- With 85% of HR professional questioned not having a business mentor (i.e. non-HR) offered to them, and 25% organising one for themselves, this leaves 3 out of 5 missing out on a potential invaluable resource to help them develop a better business understanding.
- 4 out of 5 have never raised the prospect of a secondment to a non-HR related role to their employers.
- With 1 in 3 actively stating that their employer does not support them to develop their commercial acumen, perhaps they are a little guilty of not taking up the initiative as well themselves?
Everything I do, I do it for you
So who’s to blame for the continued prevalence of the skills gap on commercial thinking….ultimately the purpose of this article is isn’t to point fingers of blame! Instead, based on the research, I think the insight is simply to highlight the virtue of some introspective thinking on both sides to really ask what more can be done. From that point there are plenty of incremental steps that can be taken to tackle this issue, or else it is very likely that this skill gap will torment us at the top of the charts for as long as Bryan Adams did back in 1991!
(For those too young for the last reference, take my word for it, the Bryan Adams experience was surely even worse than the current Brexit torture!)
Practical steps to consider
There are many ways to help develop commercial thinking, some of which are easily in reach, particularly using inter-departmental cooperation.
- Business Mentors outside of HR – the concept of arranging a mentor relationship with a respected colleague in the business is a proven success.
- Secondments/work shadowing – it is still rare that I see firms truly embracing the idea of organising secondments inter-departmentally, but those that do will often swear by them, and often bringing valuable experience both ways. However, when more long term commitment isn’t so easy to achieve, work shadowing can also be highly valuable alternative. Time spent in customer facing environments or roles, implanting with client groups operations, simply spending time with a respected stakeholder can all be attainable commitments, and often organised independently.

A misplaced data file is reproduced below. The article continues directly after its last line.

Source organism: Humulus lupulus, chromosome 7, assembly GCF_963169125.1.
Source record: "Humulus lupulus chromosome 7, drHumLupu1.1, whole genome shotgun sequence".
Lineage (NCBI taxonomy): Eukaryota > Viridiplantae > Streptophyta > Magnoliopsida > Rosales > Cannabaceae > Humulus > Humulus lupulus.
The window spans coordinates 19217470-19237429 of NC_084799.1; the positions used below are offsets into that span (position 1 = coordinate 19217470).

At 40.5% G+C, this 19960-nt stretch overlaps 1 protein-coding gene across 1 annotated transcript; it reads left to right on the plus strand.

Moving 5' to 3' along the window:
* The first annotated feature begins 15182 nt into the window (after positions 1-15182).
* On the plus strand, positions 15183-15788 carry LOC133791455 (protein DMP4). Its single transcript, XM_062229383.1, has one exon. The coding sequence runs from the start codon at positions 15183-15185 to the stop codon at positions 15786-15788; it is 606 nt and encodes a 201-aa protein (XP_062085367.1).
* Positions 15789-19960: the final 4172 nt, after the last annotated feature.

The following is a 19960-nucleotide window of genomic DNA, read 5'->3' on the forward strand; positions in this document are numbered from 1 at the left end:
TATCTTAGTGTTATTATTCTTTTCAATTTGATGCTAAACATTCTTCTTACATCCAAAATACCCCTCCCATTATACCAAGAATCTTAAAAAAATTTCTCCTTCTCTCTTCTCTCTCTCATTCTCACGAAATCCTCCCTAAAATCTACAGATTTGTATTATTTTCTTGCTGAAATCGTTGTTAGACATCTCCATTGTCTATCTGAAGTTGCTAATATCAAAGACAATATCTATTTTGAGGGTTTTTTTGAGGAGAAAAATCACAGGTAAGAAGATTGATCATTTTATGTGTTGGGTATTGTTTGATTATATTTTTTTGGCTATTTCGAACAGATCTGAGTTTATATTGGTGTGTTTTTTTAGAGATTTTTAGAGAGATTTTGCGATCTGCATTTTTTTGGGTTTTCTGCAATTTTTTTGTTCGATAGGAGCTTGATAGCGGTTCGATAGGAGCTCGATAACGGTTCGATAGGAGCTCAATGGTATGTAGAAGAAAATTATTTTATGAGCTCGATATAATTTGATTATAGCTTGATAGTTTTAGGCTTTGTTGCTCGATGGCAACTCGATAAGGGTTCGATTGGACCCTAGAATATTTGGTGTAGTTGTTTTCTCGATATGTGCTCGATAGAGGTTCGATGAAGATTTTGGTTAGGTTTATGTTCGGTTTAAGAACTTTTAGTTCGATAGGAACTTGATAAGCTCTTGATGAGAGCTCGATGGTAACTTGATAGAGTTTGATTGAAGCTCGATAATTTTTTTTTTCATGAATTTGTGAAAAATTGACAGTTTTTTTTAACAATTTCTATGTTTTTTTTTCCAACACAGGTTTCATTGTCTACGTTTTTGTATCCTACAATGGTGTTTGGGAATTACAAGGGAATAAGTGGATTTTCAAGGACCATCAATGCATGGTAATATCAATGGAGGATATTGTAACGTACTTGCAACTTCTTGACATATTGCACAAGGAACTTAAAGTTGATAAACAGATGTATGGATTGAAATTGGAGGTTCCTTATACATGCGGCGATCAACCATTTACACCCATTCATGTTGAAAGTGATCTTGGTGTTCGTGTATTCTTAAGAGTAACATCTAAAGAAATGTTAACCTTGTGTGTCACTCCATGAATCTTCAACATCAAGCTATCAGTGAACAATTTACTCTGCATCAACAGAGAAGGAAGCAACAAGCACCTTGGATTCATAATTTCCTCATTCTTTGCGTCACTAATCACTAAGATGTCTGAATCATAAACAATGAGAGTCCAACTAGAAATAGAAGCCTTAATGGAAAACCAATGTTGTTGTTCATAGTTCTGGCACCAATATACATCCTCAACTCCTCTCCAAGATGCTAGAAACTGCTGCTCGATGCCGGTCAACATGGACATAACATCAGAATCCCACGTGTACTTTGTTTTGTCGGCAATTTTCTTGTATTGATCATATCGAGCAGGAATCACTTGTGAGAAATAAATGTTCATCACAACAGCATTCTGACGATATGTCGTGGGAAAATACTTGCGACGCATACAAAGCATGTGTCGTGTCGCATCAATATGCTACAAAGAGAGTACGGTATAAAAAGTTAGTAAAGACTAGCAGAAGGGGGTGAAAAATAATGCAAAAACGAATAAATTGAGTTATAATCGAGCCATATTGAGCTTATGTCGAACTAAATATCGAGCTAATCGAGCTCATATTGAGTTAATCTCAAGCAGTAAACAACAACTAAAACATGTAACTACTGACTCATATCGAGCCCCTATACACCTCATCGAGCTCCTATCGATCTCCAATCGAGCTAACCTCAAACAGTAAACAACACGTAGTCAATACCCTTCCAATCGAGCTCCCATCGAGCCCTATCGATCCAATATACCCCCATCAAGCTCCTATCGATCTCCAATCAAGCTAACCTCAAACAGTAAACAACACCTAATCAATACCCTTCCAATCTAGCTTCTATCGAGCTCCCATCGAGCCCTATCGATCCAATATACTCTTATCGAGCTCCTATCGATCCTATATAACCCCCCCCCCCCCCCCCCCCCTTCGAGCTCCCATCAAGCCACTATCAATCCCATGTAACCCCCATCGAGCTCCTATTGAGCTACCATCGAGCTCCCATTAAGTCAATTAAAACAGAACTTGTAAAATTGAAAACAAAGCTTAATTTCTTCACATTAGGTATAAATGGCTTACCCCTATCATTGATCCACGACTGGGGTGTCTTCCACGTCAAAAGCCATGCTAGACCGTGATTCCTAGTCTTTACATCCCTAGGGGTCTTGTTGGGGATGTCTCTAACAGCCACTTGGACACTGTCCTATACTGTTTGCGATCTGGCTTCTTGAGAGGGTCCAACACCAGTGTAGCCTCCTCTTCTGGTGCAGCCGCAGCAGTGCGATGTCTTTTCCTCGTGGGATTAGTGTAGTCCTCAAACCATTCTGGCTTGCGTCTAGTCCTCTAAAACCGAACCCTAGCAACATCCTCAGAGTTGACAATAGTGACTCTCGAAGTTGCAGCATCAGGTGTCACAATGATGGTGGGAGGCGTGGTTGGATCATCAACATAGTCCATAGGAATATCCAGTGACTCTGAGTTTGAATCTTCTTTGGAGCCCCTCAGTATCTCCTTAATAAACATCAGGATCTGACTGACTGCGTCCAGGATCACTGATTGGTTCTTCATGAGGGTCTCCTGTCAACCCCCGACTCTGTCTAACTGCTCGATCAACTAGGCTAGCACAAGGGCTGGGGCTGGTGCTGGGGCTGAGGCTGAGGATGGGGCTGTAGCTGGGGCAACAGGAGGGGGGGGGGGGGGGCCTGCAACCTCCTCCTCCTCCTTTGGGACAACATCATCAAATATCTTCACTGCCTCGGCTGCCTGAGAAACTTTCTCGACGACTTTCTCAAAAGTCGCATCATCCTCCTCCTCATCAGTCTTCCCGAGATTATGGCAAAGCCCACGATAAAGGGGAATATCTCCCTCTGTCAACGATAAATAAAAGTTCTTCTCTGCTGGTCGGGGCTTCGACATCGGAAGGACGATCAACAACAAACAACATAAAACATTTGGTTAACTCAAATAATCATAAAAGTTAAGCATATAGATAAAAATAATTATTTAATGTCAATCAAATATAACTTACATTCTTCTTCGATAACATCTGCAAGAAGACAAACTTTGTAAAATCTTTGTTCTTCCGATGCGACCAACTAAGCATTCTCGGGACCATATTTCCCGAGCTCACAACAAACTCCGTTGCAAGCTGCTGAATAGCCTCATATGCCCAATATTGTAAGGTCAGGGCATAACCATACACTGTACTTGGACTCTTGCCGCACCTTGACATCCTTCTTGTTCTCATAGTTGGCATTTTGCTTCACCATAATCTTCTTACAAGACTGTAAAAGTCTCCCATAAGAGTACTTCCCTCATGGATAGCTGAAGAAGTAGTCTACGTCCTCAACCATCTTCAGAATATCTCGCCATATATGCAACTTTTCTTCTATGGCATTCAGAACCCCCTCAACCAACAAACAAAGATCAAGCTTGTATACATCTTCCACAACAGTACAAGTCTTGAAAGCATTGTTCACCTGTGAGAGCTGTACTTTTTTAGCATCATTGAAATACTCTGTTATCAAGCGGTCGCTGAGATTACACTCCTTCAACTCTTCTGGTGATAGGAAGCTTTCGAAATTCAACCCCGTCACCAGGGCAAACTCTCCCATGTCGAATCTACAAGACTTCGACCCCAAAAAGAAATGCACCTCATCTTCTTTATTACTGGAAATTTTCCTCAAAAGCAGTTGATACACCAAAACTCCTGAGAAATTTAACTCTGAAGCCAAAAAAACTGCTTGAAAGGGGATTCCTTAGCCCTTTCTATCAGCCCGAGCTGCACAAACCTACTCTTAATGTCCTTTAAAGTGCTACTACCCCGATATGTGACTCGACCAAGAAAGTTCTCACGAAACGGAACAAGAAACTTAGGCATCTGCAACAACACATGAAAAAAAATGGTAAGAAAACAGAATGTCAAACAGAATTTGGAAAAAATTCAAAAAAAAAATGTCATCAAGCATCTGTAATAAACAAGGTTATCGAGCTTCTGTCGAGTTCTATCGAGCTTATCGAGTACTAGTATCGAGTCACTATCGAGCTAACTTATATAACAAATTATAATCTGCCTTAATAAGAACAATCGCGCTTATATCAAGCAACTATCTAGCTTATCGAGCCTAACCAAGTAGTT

- Numbers are not always the HR community’s favourite thing, but giving training around finance skills, understanding a P&L, attending business financial presentations, negotiation training, and so on, can all help raise general commercial understanding.
- Attending your client groups team meetings, and specifically understanding the business drivers and measures for these teams. Present the outcomes/challenges/objectives back to your own teams.
- Invite subject matter experts from within the business to present at HR team meetings.
- On the assessment side, the use of tools to produce hard or predictive data to an individuals’ commercial capability could produce positive outcomes rather than relying for very tried and tested methods. Simulation exercises or workplace scenarios could all give insight at a very practical level.
As ever, thanks to all the HR professionals who contributed to this research.